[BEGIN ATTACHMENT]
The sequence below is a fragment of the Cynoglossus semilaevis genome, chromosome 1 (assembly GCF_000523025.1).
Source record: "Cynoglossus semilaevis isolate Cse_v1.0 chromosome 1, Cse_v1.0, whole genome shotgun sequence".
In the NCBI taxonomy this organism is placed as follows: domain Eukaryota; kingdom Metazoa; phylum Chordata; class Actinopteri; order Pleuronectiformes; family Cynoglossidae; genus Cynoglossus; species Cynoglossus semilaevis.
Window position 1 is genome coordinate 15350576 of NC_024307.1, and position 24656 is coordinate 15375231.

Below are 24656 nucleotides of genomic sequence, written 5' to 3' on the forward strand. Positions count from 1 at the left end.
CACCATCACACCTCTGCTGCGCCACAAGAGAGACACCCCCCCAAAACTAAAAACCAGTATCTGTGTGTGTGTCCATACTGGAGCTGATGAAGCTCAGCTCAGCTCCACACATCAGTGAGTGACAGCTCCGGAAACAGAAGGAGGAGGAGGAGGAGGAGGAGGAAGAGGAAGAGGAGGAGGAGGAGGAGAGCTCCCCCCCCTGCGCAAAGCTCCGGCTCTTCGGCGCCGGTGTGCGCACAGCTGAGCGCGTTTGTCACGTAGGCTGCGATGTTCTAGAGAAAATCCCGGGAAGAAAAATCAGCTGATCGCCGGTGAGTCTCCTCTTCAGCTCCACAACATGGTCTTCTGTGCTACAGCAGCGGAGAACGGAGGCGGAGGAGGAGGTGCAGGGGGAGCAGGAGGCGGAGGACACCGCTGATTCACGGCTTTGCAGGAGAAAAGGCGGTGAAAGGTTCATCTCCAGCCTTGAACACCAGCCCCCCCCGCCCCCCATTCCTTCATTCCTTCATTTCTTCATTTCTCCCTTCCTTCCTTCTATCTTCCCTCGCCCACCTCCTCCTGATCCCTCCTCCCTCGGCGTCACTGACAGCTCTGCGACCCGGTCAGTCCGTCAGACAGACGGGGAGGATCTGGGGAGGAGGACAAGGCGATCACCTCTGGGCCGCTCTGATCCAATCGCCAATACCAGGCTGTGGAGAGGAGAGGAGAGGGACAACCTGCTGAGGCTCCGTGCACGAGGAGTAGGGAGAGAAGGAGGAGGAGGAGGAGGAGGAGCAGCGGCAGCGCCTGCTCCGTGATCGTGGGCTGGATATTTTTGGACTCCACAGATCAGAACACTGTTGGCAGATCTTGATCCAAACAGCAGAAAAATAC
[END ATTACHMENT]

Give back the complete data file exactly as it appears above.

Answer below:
The sequence below is a fragment of the Cynoglossus semilaevis genome, chromosome 1 (assembly GCF_000523025.1).
Source record: "Cynoglossus semilaevis isolate Cse_v1.0 chromosome 1, Cse_v1.0, whole genome shotgun sequence".
In the NCBI taxonomy this organism is placed as follows: domain Eukaryota; kingdom Metazoa; phylum Chordata; class Actinopteri; order Pleuronectiformes; family Cynoglossidae; genus Cynoglossus; species Cynoglossus semilaevis.
Window position 1 is genome coordinate 15350576 of NC_024307.1, and position 24656 is coordinate 15375231.

Below are 24656 nucleotides of genomic sequence, written 5' to 3' on the forward strand. Positions count from 1 at the left end.
CACCATCACACCTCTGCTGCGCCACAAGAGAGACACCCCCCCAAAACTAAAAACCAGTATCTGTGTGTGTGTCCATACTGGAGCTGATGAAGCTCAGCTCAGCTCCACACATCAGTGAGTGACAGCTCCGGAAACAGAAGGAGGAGGAGGAGGAGGAGGAGGAAGAGGAAGAGGAGGAGGAGGAGGAGAGCTCCCCCCCCTGCGCAAAGCTCCGGCTCTTCGGCGCCGGTGTGCGCACAGCTGAGCGCGTTTGTCACGTAGGCTGCGATGTTCTAGAGAAAATCCCGGGAAGAAAAATCAGCTGATCGCCGGTGAGTCTCCTCTTCAGCTCCACAACATGGTCTTCTGTGCTACAGCAGCGGAGAACGGAGGCGGAGGAGGAGGTGCAGGGGGAGCAGGAGGCGGAGGACACCGCTGATTCACGGCTTTGCAGGAGAAAAGGCGGTGAAAGGTTCATCTCCAGCCTTGAACACCAGCCCCCCCCGCCCCCCATTCCTTCATTCCTTCATTTCTTCATTTCTCCCTTCCTTCCTTCTATCTTCCCTCGCCCACCTCCTCCTGATCCCTCCTCCCTCGGCGTCACTGACAGCTCTGCGACCCGGTCAGTCCGTCAGACAGACGGGGAGGATCTGGGGAGGAGGACAAGGCGATCACCTCTGGGCCGCTCTGATCCAATCGCCAATACCAGGCTGTGGAGAGGAGAGGAGAGGGACAACCTGCTGAGGCTCCGTGCACGAGGAGTAGGGAGAGAAGGAGGAGGAGGAGGAGGAGGAGCAGCGGCAGCGCCTGCTCCGTGATCGTGGGCTGGATATTTTTGGACTCCACAGATCAGAACACTGTTGGCAGATCTTGATCCAAACAGCAGAAAAATAC